Asked if it was time for a female Shadow Chancellor: “I always think pioneering women are a good thing…But I’m not going to speculate.”
In an email to all 550,000 party members (seen by HuffPostUK), he also tried to crowdsource questions for next week's Prime Minister's Question time.
Mr Corbyn said that he was not going to change his political style, and wanted to move debate away from personalities to policies – and revealed he would change the way PMQs worked every week.
“I don’t do personal, I don’t give it, I don’t take it. I’m just not interested,” he said.
“I want Prime Minister’s Question Time to be less theatre, more fact, less theatrical, more understandable. I think it’s very exciting for political obsessives, it’s utterly boring for most of the population, who think it’s an utter irrelevance,” he said.
“I will be trying to conduct my part in Prime Minister’s Question Time on the basis of the questions and also share out a lot more stuff in within the Parliamentary Labour Party.
“I’ll obviously be there and do all the things that I’m asked to do. But we’ve got a lot of very talented people within the Parliamentary Labour Party. They can call ask questions, they can all do things, let’s share it all out a bit. It won’t all be me everywhere all the time.
“It’s a whole party, and a whole movement. We are about bringing people on, not stopping people.”
Ken Livingstone today attributed Mr Corbyn’s success to the fact that he was a ‘nice guy’ and pointed out that in 1992 the public voted for John Major on that basis.
Asked if his own unassuming personality and ‘Mr Nice guy’ image had helped him to victory as much as his ideas, Mr Corbyn replied: “I was asked to put forward some ideas in this campaign and I see myself as above all a democrat. And that’s the most important thing: to listen to people.
“And actually to try to see the best in people, because usually there’s some good in everybody somewhere.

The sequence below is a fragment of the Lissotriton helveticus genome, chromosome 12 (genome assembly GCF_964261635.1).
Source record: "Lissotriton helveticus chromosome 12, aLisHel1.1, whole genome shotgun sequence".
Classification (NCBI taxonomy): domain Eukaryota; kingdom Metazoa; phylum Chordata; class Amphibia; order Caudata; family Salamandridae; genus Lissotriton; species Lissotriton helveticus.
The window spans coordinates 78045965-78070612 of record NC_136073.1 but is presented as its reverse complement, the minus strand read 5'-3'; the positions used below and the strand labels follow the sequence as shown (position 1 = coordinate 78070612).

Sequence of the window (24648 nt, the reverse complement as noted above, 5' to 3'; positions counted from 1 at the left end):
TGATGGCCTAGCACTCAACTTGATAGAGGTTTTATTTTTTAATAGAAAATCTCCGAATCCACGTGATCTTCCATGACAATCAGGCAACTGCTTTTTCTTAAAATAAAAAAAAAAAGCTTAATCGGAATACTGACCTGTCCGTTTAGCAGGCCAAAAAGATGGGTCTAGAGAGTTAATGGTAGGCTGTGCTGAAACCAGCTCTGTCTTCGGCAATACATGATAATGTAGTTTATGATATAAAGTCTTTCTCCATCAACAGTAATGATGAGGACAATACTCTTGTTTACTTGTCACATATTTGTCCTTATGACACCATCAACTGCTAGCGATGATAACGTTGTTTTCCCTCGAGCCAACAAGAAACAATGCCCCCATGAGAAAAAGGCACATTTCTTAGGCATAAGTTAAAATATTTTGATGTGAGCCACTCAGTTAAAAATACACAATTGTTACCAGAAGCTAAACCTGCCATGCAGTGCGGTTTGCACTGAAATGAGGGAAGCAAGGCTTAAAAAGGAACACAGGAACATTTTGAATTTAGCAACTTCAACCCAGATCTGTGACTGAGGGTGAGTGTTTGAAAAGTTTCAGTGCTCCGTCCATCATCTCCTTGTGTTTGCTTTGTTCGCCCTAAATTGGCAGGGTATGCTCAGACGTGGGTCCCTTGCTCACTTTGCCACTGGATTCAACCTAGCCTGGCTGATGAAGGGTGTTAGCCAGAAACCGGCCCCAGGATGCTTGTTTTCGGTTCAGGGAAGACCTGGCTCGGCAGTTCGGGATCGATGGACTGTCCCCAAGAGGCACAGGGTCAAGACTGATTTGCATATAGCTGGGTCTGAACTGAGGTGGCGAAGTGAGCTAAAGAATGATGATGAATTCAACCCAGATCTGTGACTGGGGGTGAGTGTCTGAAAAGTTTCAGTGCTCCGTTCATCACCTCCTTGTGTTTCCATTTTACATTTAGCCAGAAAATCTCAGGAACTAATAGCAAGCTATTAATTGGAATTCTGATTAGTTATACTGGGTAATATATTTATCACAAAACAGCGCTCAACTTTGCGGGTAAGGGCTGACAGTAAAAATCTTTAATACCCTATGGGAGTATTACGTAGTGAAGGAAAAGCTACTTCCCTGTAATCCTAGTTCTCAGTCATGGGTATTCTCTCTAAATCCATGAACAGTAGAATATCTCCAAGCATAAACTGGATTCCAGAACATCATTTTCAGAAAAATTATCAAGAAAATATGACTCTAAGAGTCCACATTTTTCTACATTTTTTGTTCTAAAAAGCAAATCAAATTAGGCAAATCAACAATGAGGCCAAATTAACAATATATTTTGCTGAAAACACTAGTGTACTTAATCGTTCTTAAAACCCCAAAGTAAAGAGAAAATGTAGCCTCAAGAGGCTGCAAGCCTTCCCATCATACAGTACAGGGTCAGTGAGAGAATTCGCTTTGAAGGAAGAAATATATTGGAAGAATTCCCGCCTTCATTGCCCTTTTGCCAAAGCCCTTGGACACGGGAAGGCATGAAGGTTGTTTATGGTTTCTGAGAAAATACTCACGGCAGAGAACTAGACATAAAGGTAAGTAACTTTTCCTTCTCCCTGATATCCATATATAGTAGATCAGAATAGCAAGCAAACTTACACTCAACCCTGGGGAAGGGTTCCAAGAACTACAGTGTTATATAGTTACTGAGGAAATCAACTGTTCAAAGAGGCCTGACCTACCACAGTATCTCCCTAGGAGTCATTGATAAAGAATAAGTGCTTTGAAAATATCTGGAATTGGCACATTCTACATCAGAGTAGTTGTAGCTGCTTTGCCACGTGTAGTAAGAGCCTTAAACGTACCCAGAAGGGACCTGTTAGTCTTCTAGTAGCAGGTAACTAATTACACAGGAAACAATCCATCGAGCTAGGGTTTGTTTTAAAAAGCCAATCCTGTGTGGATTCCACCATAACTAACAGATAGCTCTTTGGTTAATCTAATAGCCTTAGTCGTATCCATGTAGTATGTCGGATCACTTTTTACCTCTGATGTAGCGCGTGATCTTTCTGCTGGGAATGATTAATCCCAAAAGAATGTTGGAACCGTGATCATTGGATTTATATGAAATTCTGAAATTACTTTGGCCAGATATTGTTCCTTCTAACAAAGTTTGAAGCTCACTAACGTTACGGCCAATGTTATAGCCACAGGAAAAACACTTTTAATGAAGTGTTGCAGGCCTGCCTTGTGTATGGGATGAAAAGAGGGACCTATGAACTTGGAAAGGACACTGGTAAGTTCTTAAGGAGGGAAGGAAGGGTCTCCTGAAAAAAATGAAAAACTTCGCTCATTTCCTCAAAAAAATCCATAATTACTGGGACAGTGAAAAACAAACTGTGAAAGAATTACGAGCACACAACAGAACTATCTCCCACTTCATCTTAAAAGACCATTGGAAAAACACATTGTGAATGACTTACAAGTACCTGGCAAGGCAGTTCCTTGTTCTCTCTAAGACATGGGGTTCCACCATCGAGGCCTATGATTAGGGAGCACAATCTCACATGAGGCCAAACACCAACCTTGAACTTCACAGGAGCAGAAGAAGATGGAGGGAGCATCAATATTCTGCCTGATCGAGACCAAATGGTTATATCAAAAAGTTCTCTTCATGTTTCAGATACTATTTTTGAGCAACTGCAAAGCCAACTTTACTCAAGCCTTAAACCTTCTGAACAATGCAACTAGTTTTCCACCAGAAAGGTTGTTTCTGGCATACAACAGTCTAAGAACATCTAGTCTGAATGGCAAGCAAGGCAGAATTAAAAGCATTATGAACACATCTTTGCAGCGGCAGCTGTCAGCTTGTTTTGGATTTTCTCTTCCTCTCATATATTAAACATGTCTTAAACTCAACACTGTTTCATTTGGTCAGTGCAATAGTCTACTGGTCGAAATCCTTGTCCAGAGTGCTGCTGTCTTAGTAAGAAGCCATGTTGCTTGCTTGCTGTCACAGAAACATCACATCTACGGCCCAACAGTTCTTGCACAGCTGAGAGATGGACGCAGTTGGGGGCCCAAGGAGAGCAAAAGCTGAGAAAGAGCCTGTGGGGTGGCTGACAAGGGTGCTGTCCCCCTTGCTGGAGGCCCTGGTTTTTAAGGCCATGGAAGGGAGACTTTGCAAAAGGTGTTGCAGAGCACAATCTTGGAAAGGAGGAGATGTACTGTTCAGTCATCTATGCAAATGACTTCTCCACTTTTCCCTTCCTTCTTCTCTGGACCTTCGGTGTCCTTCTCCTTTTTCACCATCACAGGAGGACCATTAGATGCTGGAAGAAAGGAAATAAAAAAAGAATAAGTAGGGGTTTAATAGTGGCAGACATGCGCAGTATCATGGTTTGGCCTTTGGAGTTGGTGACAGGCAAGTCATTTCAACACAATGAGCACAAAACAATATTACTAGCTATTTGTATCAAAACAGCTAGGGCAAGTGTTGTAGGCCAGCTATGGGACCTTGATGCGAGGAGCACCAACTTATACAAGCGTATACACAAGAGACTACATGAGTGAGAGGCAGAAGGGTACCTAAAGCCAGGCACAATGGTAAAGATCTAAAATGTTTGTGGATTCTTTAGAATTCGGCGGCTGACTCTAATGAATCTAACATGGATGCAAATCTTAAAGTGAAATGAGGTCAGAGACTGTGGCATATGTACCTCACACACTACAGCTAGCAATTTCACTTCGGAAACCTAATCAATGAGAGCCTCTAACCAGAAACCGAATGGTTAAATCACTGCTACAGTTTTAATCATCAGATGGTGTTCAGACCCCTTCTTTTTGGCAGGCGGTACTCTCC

“Sometimes it’s quite hard to find, but you know …” he said, laughing. “So I enjoy that, but I also enjoy listening to and talking to people, their ordinary life experiences, how that relates to politics and how that relates to what we do.”
However, he said that much of the media and even MPs in his own party were out of touch with most voters’ daily lives – and predicted that social media would play a key role in the 2020 election.
“I think the role of electronic and social media is absolutely massive. The way of doing politics is seen as very out of date,” he said.
“MPs are a bit cut off. But if I may say so, some of the editorial rooms in some of our broadsheet newspapers are even more cut off. They simply do not understand what’s going on out there. They just don’t get it.
“The majority of people don’t buy a newspaper, they read bits on line and self-inform online and so we have to reach out in a different way.
"And our campaign has been very much social media orientated. My personal Twitter account now has 104,000 followers, our Facebook is 124,000 likes.
“So those kind of numbers are enormous and of course the re-tweeting and re-sending makes it massive.”
Mr Corbyn praised The HuffPost UK, many of whose readers have joined his campaign, for its coverage of the leadership contest.
“I’d like to thank The Huffington Post for the responsible way in which you’ve reported this campaign.”Suggest a correction